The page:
Lifting Up the Lowly

Written by Pastor Dan Wilfrid. Posted in Sermons

Christmas Eve  12/24/17       Luke 2: 1-20
I’m going to start tonight’s sermon with an apology, a warning and a promise. The apology is to those who have come mostly for the carols and the candles and a simple story of peace and joy. The apology is for asking you to listen more carefully to a story you may think you already know, and to consider that it is perhaps not as simple as it first appears.

The warning then, is to everyone, and it’s a reminder that familiar and sweet as this Christmas story might be, it is still a Bible story, which makes it not JUST a story, but God’s living word for us, capable not only of revealing deep truth to us, but also of changing us and our world. Be warned that this story that we so easily assume is about a tiny, harmless, cuddly baby, is really about the power of the living God and how it works and gets revealed and is even today set loose in the world.

And the promise is to also be brief, to get to the point, and to end with an invitation to not only hear about this strange power of God, but to taste it, to receive it into your own person and life, and take it with you out into this holy night.

The first thing that I want you to think about then is the fact that even this Christmas story is a post-Easter story – a story that was first told and then written by people who had seen Jesus crucified and then, somehow, had come to believe that he was risen from the dead; which makes this is a story told by people who had seen the power of God, the way God works in this world, revealed in a crucified Messiah, and confirmed in an empty tomb.
They had seen (as the Apostle Paul would declare before any of the Gospels were written), that God’s power is made perfect in weakness, that God chooses to come and to work most powerfully in and through the least, the lost, the forgotten, the despised, the insignificant and unnoticed. As Martin Luther would later say, God comes into our lives and world wearing masks, hidden, easy to miss, in the guide of those who would seem to have no power at all.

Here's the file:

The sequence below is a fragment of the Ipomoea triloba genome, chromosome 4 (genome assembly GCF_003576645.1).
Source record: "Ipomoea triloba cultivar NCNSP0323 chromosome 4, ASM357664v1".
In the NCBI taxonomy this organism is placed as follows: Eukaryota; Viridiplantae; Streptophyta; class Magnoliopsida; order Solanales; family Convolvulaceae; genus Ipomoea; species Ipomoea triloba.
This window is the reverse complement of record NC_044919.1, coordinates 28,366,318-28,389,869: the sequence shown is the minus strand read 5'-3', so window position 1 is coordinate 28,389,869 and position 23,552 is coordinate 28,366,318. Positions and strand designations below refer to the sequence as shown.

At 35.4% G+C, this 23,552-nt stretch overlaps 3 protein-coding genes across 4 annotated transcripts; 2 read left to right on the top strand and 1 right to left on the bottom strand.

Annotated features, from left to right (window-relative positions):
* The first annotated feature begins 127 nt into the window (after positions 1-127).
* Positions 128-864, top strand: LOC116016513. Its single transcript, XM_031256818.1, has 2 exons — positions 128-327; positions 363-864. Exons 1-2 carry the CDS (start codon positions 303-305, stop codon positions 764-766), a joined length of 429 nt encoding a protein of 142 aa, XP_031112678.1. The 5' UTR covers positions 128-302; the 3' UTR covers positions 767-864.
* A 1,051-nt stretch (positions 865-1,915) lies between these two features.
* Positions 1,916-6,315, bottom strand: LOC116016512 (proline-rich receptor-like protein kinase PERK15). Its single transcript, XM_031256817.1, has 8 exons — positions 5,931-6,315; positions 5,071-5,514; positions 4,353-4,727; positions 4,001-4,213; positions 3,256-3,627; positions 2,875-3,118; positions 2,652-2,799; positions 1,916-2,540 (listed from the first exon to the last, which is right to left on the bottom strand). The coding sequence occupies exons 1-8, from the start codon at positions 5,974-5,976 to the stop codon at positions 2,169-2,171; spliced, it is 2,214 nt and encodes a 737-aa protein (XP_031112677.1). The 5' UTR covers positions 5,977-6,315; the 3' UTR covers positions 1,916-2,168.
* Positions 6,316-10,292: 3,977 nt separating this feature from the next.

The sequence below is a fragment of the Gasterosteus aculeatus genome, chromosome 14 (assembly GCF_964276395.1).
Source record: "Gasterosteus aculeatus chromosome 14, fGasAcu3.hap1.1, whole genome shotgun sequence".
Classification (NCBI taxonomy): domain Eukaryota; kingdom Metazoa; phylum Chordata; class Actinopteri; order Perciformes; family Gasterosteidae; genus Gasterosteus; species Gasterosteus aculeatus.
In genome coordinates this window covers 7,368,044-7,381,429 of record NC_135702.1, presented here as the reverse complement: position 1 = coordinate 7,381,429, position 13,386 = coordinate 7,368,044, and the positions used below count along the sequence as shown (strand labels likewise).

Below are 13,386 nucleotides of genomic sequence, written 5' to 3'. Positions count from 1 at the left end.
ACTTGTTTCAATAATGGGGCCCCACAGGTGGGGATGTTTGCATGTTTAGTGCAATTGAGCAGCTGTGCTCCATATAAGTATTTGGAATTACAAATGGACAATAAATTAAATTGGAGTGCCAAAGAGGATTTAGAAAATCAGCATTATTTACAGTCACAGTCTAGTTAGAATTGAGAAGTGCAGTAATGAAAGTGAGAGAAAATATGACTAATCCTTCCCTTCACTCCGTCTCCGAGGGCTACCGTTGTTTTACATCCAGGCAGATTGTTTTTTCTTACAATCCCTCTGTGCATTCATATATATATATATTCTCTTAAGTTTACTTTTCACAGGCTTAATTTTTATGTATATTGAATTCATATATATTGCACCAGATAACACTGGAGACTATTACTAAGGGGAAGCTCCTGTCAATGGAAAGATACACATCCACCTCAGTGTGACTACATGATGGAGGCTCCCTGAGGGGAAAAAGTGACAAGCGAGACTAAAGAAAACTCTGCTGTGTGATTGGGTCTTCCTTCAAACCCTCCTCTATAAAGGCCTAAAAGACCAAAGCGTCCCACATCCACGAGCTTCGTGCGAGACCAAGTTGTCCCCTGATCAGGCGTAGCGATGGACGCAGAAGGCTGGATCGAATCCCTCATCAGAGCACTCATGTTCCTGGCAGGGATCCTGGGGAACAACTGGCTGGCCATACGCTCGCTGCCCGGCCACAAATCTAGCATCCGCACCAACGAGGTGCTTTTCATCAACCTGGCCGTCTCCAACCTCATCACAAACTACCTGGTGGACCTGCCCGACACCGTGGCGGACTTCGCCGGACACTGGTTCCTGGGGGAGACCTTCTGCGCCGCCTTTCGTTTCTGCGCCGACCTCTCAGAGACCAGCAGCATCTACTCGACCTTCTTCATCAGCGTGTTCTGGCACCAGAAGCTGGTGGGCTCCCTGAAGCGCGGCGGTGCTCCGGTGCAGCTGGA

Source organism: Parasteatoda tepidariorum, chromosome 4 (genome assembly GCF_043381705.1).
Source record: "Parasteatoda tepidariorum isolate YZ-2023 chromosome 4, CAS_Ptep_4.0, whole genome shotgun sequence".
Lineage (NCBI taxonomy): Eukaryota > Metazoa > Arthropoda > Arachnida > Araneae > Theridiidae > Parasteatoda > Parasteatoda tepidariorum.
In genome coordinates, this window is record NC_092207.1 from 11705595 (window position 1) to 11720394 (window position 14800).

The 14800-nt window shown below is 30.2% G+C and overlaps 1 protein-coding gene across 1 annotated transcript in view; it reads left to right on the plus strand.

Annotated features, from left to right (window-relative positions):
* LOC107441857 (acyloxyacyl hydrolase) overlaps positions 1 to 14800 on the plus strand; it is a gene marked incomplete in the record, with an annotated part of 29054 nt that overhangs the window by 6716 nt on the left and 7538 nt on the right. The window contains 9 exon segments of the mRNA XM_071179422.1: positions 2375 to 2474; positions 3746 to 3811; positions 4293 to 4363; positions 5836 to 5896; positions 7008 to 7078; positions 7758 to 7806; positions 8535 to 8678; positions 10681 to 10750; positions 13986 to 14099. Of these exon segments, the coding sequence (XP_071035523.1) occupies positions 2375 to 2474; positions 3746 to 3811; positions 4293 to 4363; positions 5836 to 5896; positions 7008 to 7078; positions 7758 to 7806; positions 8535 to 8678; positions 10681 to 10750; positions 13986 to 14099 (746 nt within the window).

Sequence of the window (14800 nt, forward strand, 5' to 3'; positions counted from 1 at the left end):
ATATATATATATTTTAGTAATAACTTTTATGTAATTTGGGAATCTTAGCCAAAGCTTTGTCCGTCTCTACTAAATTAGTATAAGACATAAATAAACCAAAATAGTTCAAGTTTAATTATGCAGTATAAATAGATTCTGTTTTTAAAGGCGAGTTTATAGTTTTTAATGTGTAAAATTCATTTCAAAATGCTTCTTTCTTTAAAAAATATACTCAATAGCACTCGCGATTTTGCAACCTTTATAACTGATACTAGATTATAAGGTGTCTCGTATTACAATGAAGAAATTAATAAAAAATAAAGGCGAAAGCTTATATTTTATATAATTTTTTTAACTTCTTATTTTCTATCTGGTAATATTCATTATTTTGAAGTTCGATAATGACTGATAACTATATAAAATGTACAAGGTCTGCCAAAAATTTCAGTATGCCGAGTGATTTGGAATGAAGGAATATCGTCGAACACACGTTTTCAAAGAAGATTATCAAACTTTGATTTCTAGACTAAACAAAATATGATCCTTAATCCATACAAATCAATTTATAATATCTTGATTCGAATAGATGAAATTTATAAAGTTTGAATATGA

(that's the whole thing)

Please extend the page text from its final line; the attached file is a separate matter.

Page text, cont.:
And so when Luke set out to tell the story of where this crucified and risen Messiah had come from and began to shape this account of his birth, he didn’t just tell us that Jesus was born in the city of David where a Son of David Messiah should be born, but in every detail, he shows us that upside down power of God at work. We know, for example, that this story is about power and how it’s used because Luke starts by describing the power we understand all too well, the power of an Emperor to order people around.

Emperor Augustus, Luke tells us, wants a census. His power dominates the entire Mediterranean world, and he wants people counted, and the to-be-counted ones know that there are only a handful of reasons why the emperor would want to count them. It’s either because he wants to tax them or draft them into his army. And if you’re Jewish, as Mary and Joseph were, you’d have good reason to fear that the counting also has something to do with the Emporer’s worry that there may simply be too many of you and that your numbers should therefore be thinned.

Caesar Augustus and his census at the start of this story represent all brutes and their brute power, the people who have their hands on the levers of power, be it political or economic or religious and mostly steer them to benefit themselves at the expense of everyone else. Augustus represents a still common assumption about power, namely that it exists to get you whatever you want, and entitles you to grab and take whatever you want regardless of who gets hurt.

But then God gets into the act and God’s very different kind of power begins to show itself. Though Luke starts with Augustus and Quirinius (the Emporer’s representative in Palestine), his story is really not about those who do the counting, but about the counted ones – not about those who wield power to get what they want, but about those who are abused and oppressed by such power - namely Mary and Joseph – a couple of nobodies from Nazareth, who because they have neither money nor strings to pull, end up without a room and in a barn when Mary goes into labor.

And so while it appears that what always seems to happen in this world happens yet again here in Bethlehem – the powerful make the rules, give their orders and do their counting while people who have no power, no money, and no place to live get relocated and keep having babies  - what is really happening is that God is stirring up God’s strange, backwards power to turn the whole world upside down and make it new. God is coming down in human flesh to create a new world in which (as Mary sang) the mighty are cast down from their thrones and the lowly are lifted up, in which the least become the greatest; the last, first; where the one who gives away the most wins, and the one who’s found something worth dying for is most fully alive.